Date: April 7th, 1986
Venue: Rosemont Horizon
Location: Rosemont, Illinois
Your hosts for the second venue: Gorilla Monsoon, “Mean” Gene Okerlund & Cathy Lee Crosby.
WWF Women’s Title: The Fabulous Moolah (c) vs. Velvet McIntyre
There wasn’t anything to say about this. Moolah retained the title at 1:25 after McIntyre missed a splash off the top. It existed. [N/R]
Flag Match: Cpl. Kirchner vs. Nikolai Volkoff [w/ Freddie Blassie]
Nikolai attacked first with a spin kick, and he took Kirchner to the floor for a quick beatdown. It wasn’t long before Kirchner started making his comeback and the referee got bumped. This prompted Kirchner to use Blassie’s cane on Volkoff to get the win at 2:05. Even with its short runtime, this is still a waste of time. [¼*]
20-Man WWF vs. NFL Battle Royal
Here are the participants (black for WWF; blue for NFL): Andre The Giant, Bruno Sammartino, Big John Studd, Bret Hart, Jim Neidhart, B. Brian Blair, Jim Brunzell, Hillbilly Jim, King Tonga, Pedro Morales, Dan Spivey, Ted Arcidi, The Iron Sheik, Tony Atlas, Bill Fralic, Ernie Holmes, Harvey Martin, Jimbo Covert, Russ Francis & William “Refrigerator” Perry.
Ernie Ladd joined us on commentary for this one. This wasn’t any different than your standard run-of-the-mill battle royal. It mostly consisted of lots of lying around in the corner and some weak brawling. I like the mini-story between Studd and Refrigerator, and thought they were one of the only highlights of the whole thing. It ultimately came down to Andre, Bret, Neidhart, and Francis. The Hart Foundation successfully teamed up and got rid of Russ, but they inevitably fell short to Andre The Giant, as Jim got eliminated first before Bret was press slammed over the top into him at 9:13. A solid, if a tad generic, Battle Royal. [**¼]
WWF Tag Team Title: The Dream Team [w/ Johnny Valiant] (c) vs. The British Bulldogs [w/ Capt. Lou Albano & Ozzy Osbourne]
An ultra WWF 1980s workrate match with off-the-chart physicality. This had no hot tag or face-in-peril segment, so it felt like an exhibition contest for the most part. Every move executed here had an extra snap, giving it a more impactful feel. The Bulldogs exploded with hard-hitting, energetic offenses, while Valentine used his methodical approach to slow them down. Beefcake was only here to provide a brief interference for his teammate and hit a few moves here and there, so he didn’t harm the match in any way. The finish was wild, with DBS cracking Valentine’s head into Dynamite, sending him to the floor for a crazy bump before Smith pinned the Hammer at 12:03 to give us new tag team champions. [***½]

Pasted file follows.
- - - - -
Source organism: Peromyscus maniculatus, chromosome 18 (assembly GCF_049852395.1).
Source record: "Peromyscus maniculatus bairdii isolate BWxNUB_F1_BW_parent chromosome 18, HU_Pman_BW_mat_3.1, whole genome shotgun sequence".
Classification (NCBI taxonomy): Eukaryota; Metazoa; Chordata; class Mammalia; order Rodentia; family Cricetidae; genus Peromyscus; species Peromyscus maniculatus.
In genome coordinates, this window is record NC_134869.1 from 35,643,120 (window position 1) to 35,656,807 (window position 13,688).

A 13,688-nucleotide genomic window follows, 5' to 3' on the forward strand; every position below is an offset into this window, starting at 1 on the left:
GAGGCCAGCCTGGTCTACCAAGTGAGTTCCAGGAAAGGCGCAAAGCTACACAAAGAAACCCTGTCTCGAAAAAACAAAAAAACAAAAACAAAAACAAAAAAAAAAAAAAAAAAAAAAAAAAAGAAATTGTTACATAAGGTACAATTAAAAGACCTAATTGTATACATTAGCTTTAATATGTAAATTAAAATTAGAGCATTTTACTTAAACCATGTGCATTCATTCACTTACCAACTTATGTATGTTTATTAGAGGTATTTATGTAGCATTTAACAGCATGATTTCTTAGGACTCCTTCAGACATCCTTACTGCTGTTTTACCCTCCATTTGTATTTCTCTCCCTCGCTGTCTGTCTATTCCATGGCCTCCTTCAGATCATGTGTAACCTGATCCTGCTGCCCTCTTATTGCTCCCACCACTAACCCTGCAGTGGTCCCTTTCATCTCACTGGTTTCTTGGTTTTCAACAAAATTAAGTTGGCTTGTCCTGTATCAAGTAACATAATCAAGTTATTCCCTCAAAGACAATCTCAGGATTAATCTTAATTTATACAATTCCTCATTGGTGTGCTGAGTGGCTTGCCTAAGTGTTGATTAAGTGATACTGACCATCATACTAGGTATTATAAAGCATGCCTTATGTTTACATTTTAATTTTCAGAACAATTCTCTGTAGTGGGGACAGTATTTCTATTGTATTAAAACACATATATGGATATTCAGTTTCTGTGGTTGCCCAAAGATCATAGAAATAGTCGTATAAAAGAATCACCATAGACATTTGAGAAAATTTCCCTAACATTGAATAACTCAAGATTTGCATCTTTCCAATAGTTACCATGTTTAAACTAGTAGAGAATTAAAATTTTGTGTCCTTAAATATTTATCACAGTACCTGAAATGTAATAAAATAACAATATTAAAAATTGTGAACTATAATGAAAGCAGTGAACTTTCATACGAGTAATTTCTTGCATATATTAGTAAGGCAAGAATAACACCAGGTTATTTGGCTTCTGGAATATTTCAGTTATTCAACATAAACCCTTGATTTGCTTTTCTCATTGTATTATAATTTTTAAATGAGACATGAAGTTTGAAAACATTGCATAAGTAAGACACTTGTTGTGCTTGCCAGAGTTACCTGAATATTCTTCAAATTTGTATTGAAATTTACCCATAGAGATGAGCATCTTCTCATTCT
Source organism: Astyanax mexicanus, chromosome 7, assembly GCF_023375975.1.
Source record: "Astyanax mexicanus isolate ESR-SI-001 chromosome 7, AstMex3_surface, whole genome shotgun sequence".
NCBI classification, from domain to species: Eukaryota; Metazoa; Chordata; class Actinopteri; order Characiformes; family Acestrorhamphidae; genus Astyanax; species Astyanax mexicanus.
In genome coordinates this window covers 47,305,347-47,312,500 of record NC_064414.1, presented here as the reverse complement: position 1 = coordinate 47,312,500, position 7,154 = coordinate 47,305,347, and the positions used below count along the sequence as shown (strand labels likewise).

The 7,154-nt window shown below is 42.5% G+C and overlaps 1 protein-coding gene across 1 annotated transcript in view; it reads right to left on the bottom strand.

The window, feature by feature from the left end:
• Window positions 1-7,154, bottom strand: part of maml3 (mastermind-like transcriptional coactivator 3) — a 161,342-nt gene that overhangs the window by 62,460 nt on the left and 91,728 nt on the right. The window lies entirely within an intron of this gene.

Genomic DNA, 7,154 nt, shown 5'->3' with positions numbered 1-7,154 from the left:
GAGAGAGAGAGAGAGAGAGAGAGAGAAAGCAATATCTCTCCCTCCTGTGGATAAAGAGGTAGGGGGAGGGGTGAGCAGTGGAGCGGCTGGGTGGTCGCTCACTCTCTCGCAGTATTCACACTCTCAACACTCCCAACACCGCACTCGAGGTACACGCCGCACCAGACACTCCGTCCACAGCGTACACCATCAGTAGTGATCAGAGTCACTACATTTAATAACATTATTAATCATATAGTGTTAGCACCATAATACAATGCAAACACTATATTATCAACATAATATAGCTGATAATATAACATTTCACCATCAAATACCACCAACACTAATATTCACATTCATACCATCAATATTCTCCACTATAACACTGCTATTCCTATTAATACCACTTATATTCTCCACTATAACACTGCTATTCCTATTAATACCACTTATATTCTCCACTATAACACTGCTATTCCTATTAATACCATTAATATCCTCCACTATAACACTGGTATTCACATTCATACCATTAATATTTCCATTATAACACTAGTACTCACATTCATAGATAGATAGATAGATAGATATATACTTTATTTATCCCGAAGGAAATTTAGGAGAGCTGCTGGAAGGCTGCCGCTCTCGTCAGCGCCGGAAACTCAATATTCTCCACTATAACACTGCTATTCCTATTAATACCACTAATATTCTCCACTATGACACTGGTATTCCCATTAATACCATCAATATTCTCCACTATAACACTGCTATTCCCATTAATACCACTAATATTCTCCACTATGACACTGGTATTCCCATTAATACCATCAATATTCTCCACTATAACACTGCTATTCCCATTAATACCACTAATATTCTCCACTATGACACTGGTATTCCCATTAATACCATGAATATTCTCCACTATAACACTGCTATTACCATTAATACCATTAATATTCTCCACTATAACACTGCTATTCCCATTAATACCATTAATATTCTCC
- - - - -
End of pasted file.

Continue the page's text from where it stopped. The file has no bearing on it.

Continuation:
Date: April 7th, 1986
Venue: Los Angeles Sports Arena
Location: Los Angeles, CA
And now, your hosts for the final venue consisted of Jesse Ventura, Lord Alfred Hayes & Cassandra Peterson (as Elvira).
Ricky Steamboat vs. Hercules Hernandez
A solid battle of power v. speed pitting the swift agility of Steamboat against the massive strength of Hercules. Hercules had some nice-looking power moves up his sleeve, which Steamboat sold them in great fashion. After putting his knees up to counter Herc’s splash attempt, Steamboat went up and landed a crossbody to score the win at 7:27, the same move he used to beat Matt Borne in last year’s event. [**½]